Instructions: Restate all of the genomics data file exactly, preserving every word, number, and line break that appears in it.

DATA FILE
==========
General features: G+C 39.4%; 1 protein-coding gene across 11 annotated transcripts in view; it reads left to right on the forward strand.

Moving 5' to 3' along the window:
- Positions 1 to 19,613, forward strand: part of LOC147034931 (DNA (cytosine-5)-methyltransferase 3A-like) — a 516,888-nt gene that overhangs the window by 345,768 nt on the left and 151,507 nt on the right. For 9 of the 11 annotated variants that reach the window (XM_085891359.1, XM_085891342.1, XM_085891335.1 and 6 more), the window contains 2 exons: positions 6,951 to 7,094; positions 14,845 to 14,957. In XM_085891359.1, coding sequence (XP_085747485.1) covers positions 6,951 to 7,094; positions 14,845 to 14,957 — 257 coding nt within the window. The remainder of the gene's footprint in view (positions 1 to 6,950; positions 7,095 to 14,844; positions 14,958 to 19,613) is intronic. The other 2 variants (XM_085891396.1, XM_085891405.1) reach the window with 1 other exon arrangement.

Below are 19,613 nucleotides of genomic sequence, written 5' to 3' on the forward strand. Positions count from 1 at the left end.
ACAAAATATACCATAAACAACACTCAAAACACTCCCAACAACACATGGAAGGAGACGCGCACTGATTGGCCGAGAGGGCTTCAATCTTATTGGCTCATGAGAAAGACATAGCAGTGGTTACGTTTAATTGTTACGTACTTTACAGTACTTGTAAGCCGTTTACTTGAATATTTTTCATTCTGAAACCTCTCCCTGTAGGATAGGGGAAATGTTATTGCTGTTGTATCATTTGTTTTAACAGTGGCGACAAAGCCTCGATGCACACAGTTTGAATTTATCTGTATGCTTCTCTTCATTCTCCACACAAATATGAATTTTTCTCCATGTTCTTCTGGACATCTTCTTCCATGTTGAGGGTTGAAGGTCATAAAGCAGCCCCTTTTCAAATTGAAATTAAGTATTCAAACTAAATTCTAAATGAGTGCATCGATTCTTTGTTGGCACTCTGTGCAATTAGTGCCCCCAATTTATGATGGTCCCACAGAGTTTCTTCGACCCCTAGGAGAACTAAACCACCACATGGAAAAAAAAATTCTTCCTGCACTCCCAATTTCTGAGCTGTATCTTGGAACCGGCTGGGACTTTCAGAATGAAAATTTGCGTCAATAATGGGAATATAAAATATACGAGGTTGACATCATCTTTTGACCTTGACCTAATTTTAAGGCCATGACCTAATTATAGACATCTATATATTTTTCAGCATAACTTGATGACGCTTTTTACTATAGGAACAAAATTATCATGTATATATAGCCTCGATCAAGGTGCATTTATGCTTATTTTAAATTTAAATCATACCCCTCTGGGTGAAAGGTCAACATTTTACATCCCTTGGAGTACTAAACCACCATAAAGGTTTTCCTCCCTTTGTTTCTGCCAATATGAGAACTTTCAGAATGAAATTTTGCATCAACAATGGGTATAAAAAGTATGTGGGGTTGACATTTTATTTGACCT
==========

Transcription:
General features: G+C 39.4%; 1 protein-coding gene across 11 annotated transcripts in view; it reads left to right on the forward strand.

Moving 5' to 3' along the window:
- Positions 1 to 19,613, forward strand: part of LOC147034931 (DNA (cytosine-5)-methyltransferase 3A-like) — a 516,888-nt gene that overhangs the window by 345,768 nt on the left and 151,507 nt on the right. For 9 of the 11 annotated variants that reach the window (XM_085891359.1, XM_085891342.1, XM_085891335.1 and 6 more), the window contains 2 exons: positions 6,951 to 7,094; positions 14,845 to 14,957. In XM_085891359.1, coding sequence (XP_085747485.1) covers positions 6,951 to 7,094; positions 14,845 to 14,957 — 257 coding nt within the window. The remainder of the gene's footprint in view (positions 1 to 6,950; positions 7,095 to 14,844; positions 14,958 to 19,613) is intronic. The other 2 variants (XM_085891396.1, XM_085891405.1) reach the window with 1 other exon arrangement.

Below are 19,613 nucleotides of genomic sequence, written 5' to 3' on the forward strand. Positions count from 1 at the left end.
ACAAAATATACCATAAACAACACTCAAAACACTCCCAACAACACATGGAAGGAGACGCGCACTGATTGGCCGAGAGGGCTTCAATCTTATTGGCTCATGAGAAAGACATAGCAGTGGTTACGTTTAATTGTTACGTACTTTACAGTACTTGTAAGCCGTTTACTTGAATATTTTTCATTCTGAAACCTCTCCCTGTAGGATAGGGGAAATGTTATTGCTGTTGTATCATTTGTTTTAACAGTGGCGACAAAGCCTCGATGCACACAGTTTGAATTTATCTGTATGCTTCTCTTCATTCTCCACACAAATATGAATTTTTCTCCATGTTCTTCTGGACATCTTCTTCCATGTTGAGGGTTGAAGGTCATAAAGCAGCCCCTTTTCAAATTGAAATTAAGTATTCAAACTAAATTCTAAATGAGTGCATCGATTCTTTGTTGGCACTCTGTGCAATTAGTGCCCCCAATTTATGATGGTCCCACAGAGTTTCTTCGACCCCTAGGAGAACTAAACCACCACATGGAAAAAAAAATTCTTCCTGCACTCCCAATTTCTGAGCTGTATCTTGGAACCGGCTGGGACTTTCAGAATGAAAATTTGCGTCAATAATGGGAATATAAAATATACGAGGTTGACATCATCTTTTGACCTTGACCTAATTTTAAGGCCATGACCTAATTATAGACATCTATATATTTTTCAGCATAACTTGATGACGCTTTTTACTATAGGAACAAAATTATCATGTATATATAGCCTCGATCAAGGTGCATTTATGCTTATTTTAAATTTAAATCATACCCCTCTGGGTGAAAGGTCAACATTTTACATCCCTTGGAGTACTAAACCACCATAAAGGTTTTCCTCCCTTTGTTTCTGCCAATATGAGAACTTTCAGAATGAAATTTTGCATCAACAATGGGTATAAAAAGTATGTGGGGTTGACATTTTATTTGACCT